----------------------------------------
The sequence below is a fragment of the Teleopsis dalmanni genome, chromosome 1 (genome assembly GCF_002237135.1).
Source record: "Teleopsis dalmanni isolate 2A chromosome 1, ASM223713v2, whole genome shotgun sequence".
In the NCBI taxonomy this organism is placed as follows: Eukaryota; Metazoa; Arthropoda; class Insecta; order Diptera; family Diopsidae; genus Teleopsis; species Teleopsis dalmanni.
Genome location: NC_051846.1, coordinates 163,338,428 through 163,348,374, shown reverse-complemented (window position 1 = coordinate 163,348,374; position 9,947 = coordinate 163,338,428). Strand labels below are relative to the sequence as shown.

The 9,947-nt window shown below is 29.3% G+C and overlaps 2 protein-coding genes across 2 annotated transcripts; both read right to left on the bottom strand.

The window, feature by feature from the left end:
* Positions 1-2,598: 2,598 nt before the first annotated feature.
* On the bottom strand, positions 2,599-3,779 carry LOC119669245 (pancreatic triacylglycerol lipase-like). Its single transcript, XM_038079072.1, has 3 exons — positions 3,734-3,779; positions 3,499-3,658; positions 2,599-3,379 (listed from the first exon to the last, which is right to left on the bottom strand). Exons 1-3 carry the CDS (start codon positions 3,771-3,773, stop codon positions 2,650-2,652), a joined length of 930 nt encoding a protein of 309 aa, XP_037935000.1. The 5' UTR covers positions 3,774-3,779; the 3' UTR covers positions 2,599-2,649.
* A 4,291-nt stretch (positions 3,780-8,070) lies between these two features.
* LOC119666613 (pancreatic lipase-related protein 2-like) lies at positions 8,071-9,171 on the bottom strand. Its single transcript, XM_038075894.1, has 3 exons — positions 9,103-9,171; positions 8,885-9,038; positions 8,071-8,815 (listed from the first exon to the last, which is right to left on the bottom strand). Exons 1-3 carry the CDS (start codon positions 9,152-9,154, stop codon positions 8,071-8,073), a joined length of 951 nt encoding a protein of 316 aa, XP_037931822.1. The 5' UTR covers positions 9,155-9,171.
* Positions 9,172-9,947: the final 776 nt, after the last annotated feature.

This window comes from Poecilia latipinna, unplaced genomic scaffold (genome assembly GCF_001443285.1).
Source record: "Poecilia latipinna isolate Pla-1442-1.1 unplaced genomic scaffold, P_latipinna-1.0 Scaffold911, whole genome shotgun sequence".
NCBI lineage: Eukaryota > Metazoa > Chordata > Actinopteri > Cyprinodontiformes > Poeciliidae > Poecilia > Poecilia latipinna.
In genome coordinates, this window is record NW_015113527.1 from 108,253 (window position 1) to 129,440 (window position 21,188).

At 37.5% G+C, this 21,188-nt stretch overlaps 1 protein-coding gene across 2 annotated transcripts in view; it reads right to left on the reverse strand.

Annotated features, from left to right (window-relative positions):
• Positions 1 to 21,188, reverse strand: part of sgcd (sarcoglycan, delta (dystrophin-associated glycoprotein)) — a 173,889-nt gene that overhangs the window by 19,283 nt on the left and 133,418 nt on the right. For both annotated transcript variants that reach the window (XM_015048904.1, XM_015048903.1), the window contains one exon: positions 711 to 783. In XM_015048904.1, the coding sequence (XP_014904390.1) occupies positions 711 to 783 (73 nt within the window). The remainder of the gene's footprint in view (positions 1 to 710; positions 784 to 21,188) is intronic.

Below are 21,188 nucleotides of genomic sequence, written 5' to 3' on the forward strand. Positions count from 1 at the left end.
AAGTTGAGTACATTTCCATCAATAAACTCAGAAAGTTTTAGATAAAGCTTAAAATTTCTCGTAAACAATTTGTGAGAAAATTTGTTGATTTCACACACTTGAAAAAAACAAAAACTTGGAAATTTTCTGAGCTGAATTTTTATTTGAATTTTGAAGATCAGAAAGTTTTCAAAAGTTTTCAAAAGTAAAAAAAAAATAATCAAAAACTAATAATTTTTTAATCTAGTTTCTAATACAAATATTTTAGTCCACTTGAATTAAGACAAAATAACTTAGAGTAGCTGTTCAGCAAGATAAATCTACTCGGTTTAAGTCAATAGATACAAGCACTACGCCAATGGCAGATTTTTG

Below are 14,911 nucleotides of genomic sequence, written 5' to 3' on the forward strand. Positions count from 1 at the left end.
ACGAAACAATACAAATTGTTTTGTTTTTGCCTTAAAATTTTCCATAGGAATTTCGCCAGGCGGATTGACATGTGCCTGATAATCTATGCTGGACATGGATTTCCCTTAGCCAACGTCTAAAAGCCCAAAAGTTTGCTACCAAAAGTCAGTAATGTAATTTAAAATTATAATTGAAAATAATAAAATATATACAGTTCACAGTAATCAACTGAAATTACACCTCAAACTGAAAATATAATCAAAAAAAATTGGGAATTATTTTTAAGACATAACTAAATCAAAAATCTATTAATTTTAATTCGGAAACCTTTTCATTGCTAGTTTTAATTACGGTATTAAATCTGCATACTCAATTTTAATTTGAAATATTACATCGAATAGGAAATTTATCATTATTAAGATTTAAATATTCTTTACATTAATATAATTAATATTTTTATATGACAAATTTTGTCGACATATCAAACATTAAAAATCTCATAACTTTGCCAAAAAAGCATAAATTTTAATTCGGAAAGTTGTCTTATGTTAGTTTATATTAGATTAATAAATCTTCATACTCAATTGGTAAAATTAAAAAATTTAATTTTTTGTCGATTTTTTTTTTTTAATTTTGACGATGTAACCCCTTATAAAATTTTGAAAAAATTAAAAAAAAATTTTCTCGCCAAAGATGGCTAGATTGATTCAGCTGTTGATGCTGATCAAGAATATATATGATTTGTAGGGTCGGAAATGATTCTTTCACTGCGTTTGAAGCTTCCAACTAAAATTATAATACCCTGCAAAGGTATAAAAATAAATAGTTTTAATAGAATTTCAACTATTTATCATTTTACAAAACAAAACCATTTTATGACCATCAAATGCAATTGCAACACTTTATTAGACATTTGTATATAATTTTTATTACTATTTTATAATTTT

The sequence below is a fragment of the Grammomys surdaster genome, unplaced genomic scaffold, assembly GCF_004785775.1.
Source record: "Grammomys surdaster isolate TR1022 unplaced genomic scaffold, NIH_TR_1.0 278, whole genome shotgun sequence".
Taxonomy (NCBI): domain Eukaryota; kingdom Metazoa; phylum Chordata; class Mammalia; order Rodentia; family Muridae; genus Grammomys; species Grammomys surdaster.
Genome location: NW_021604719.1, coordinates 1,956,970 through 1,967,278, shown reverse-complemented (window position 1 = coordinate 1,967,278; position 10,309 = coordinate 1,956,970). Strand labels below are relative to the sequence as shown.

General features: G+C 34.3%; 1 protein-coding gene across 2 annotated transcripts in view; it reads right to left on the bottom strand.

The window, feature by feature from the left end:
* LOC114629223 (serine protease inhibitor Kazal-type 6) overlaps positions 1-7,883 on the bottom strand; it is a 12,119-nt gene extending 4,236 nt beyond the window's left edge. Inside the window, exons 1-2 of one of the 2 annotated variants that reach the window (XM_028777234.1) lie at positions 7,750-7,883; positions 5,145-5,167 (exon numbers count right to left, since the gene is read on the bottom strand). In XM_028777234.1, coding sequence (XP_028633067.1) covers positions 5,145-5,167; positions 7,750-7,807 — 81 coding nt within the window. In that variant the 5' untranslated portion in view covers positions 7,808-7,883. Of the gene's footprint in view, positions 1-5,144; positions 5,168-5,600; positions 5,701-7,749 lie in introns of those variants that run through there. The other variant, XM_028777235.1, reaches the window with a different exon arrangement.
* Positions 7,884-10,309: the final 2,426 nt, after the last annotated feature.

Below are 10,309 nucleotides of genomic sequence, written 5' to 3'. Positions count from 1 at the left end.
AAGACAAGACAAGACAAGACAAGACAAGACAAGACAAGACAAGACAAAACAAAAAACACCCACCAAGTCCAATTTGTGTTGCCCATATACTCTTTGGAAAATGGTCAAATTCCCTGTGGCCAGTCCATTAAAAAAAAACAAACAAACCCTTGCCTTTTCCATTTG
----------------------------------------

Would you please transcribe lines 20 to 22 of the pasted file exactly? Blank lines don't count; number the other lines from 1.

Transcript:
AAGTTGAGTACATTTCCATCAATAAACTCAGAAAGTTTTAGATAAAGCTTAAAATTTCTCGTAAACAATTTGTGAGAAAATTTGTTGATTTCACACACTTGAAAAAAACAAAAACTTGGAAATTTTCTGAGCTGAATTTTTATTTGAATTTTGAAGATCAGAAAGTTTTCAAAAGTTTTCAAAAGTAAAAAAAAAATAATCAAAAACTAATAATTTTTTAATCTAGTTTCTAATACAAATATTTTAGTCCACTTGAATTAAGACAAAATAACTTAGAGTAGCTGTTCAGCAAGATAAATCTACTCGGTTTAAGTCAATAGATACAAGCACTACGCCAATGGCAGATTTTTG

Below are 14,911 nucleotides of genomic sequence, written 5' to 3' on the forward strand. Positions count from 1 at the left end.
ACGAAACAATACAAATTGTTTTGTTTTTGCCTTAAAATTTTCCATAGGAATTTCGCCAGGCGGATTGACATGTGCCTGATAATCTATGCTGGACATGGATTTCCCTTAGCCAACGTCTAAAAGCCCAAAAGTTTGCTACCAAAAGTCAGTAATGTAATTTAAAATTATAATTGAAAATAATAAAATATATACAGTTCACAGTAATCAACTGAAATTACACCTCAAACTGAAAATATAATCAAAAAAAATTGGGAATTATTTTTAAGACATAACTAAATCAAAAATCTATTAATTTTAATTCGGAAACCTTTTCATTGCTAGTTTTAATTACGGTATTAAATCTGCATACTCAATTTTAATTTGAAATATTACATCGAATAGGAAATTTATCATTATTAAGATTTAAATATTCTTTACATTAATATAATTAATATTTTTATATGACAAATTTTGTCGACATATCAAACATTAAAAATCTCATAACTTTGCCAAAAAAGCATAAATTTTAATTCGGAAAGTTGTCTTATGTTAGTTTATATTAGATTAATAAATCTTCATACTCAATTGGTAAAATTAAAAAATTTAATTTTTTGTCGATTTTTTTTTTTTAATTTTGACGATGTAACCCCTTATAAAATTTTGAAAAAATTAAAAAAAAATTTTCTCGCCAAAGATGGCTAGATTGATTCAGCTGTTGATGCTGATCAAGAATATATATGATTTGTAGGGTCGGAAATGATTCTTTCACTGCGTTTGAAGCTTCCAACTAAAATTATAATACCCTGCAAAGGTATAAAAATAAATAGTTTTAATAGAATTTCAACTATTTATCATTTTACAAAACAAAACCATTTTATGACCATCAAATGCAATTGCAACACTTTATTAGACATTTGTATATAATTTTTATTACTATTTTATAATTTT